We recently described a severe, potentially lethal, but treatment-responsive encephalitis that associates with autoantibodies to the NMDA receptor (NMDAR) and results in behavioral symptoms similar to those obtained with models of genetic or pharmacologic attenuation of NMDAR function. Here, we demonstrate that patients' NMDAR antibodies cause a selective and reversible decrease in NMDAR surface density and synaptic localization that correlates with patients' antibody titers. The mechanism of this decrease is selective antibody-mediated capping and internalization of surface NMDARs, as Fab fragments prepared from patients' antibodies did not decrease surface receptor density, but subsequent cross-linking with anti-Fab antibodies recapitulated the decrease caused by intact patient NMDAR antibodies. Moreover, whole-cell patch-clamp recordings of miniature EPSCs in cultured rat hippocampal neurons showed that patients' antibodies specifically decreased synaptic NMDAR-mediated currents, without affecting AMPA receptor-mediated currents. In contrast to these profound effects on NMDARs, patients' antibodies did not alter the localization or expression of other glutamate receptors or synaptic proteins, number of synapses, dendritic spines, dendritic complexity, or cell survival. In addition, NMDAR density was dramatically reduced in the hippocampus of female Lewis rats infused with patients' antibodies, similar to the decrease observed in the hippocampus of autopsied patients. These studies establish the cellular mechanisms through which antibodies of patients with anti-NMDAR encephalitis cause a specific, titer-dependent, and reversible loss of NMDARs. The loss of this subtype of glutamate receptors eliminates NMDAR-mediated synaptic function, resulting in the learning, memory, and other behavioral deficits observed in patients with anti-NMDAR encephalitis.
Synaptic plasticity is thought to underlie mechanisms of memory, learning, and cognition. Central to these neurological functions is the proper synaptic localization and trafficking of the excitatory glutamate NMDA and AMPA receptors (Lau and Zukin, 2007; Shepherd and Huganir, 2007). The roles of these receptors at the synaptic and cellular levels have been established through animal models in which the receptors have been genetically or pharmacologically altered (Jentsch and Roth, 1999; Mouri et al., 2007). In humans, the role of these receptors in memory, learning, cognition, and psychosis comes from more indirect approaches, such as pharmacological trials [e.g., NMDA receptor (NMDAR) antagonists causing psychosis] (Gunduz-Bruce, 2009), and analysis of brain tissue from patients with Alzheimer's disease or schizophrenia in which several molecular pathways causing a downstream alteration of glutamate receptors are affected (Snyder et al., 2005; Hahn et al., 2006). We recently identified a disorder in which the extracellular domain of the NR1 subunit of the NMDAR is directly targeted by autoantibodies (Dalmau et al., 2007, 2008). Patients develop prominent psychiatric and behavioral symptoms, rapid memory loss, seizures, abnormal movements (dyskinesias), hypoventilation, and autonomic instability (Dalmau et al., 2007, 2008; Iizuka et al., 2008). In two series comprising 181 cases (Dalmau et al., 2008; Florance et al., 2009), there was a strong female predominance (ratio, 8.5:1.5) and the median age of the patients was 19 years (23 months to 75 years; 40% children). In 55% of the adults (less frequently in children), the disorder appears to be triggered by the presence of a tumor, mostly an ovarian teratoma that contains nervous system tissue and expresses NMDARs. Despite the severity of the symptoms, 75% of patients recover after receiving immunotherapy and, when appropriate, tumor removal, and 25% are left with memory, cognitive, and motor deficits, or, rarely, die of the disorder. The autoantibodies are present in patients' serum and CSF, the latter usually showing intrathecal synthesis and high antibody concentration (Dalmau et al., 2008; Florance et al., 2009). All patients' antibodies recognize the N-terminal extracellular domain of NR1 (amino acid residues 25–380), suggesting an antibody-mediated pathogenesis (Dalmau et al., 2008). Although patients' antibodies can cause a decrease in NMDAR cluster density, the underlying mechanisms remain poorly understood (Dalmau et al., 2008). Here, we report in vitro and in vivo studies that indicate the cellular mechanisms by which patients' antibodies lead to a reduction in surface and synaptic NMDAR density and function, likely underlying the learning, memory, and other behavioral deficits observed in patients with anti-NMDAR encephalitis.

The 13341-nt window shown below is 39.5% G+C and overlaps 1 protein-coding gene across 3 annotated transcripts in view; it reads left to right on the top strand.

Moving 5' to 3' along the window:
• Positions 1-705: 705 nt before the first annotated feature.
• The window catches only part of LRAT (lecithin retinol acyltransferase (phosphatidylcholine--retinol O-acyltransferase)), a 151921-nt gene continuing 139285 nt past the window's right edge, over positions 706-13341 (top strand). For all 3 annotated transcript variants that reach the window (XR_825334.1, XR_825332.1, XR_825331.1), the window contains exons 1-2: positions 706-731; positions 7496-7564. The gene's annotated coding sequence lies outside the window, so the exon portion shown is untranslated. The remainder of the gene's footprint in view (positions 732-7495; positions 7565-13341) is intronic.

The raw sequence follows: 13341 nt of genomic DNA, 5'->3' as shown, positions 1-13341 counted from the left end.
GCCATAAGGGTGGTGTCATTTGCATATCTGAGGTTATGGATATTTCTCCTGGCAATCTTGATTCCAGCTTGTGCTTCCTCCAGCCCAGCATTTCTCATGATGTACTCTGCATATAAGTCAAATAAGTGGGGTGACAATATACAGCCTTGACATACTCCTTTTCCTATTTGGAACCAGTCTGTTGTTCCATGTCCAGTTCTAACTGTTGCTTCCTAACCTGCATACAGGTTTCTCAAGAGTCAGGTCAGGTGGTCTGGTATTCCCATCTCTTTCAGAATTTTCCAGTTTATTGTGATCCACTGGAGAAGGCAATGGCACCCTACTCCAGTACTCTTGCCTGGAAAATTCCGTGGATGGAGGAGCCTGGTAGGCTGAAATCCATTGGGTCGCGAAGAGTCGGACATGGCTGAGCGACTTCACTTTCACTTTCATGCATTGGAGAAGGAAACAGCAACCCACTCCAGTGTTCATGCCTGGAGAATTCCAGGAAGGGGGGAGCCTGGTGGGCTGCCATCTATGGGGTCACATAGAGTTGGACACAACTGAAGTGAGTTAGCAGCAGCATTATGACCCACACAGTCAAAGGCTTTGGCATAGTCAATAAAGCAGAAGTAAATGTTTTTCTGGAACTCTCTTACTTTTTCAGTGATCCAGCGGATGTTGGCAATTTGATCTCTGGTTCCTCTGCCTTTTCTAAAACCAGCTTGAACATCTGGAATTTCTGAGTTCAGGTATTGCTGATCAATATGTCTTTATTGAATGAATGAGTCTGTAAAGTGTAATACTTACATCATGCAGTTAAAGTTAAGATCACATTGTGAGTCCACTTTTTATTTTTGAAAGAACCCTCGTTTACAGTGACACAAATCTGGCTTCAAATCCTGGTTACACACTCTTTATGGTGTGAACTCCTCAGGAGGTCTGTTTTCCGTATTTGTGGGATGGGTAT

Materials and Methods
Patients, NR1 antibodies, titers, and controls.
CSF and serum were obtained from randomly selected patients with anti-NMDAR encephalitis (supplemental Table 1, available at www.jneurosci.org as supplemental material) among a series of 320 cases. All patients had well characterized clinical manifestations of anti-NMDAR encephalitis, including at least four of the following features: prominent psychiatric symptoms, decreased level of consciousness, seizures, dyskinesias, autonomic instability, or hypoventilation. Antibodies to extracellular epitopes of the NR1 subunit of the NMDAR were demonstrated using three different assays, as reported previously (Dalmau et al., 2008): immunohistochemistry with rat and human brain, immunostaining of live, nonpermeabilized cultures of rat hippocampal neurons, and immunolabeling of HEK293 cells transfected with NR1 or NR1 and NR2 (forming NR1/2 heteromers). We previously reported that patients' NMDA receptor antibodies are IgG1 and IgG3, but not IgM (Tüzün et al., 2009); therefore, we will refer to purified antibodies from patients' serum as purified IgG. CSF from patients with high antibody titer was diluted so that the final titer used in experiments was within the range of undiluted CSF of many patients with this disorder (Dalmau et al., 2008).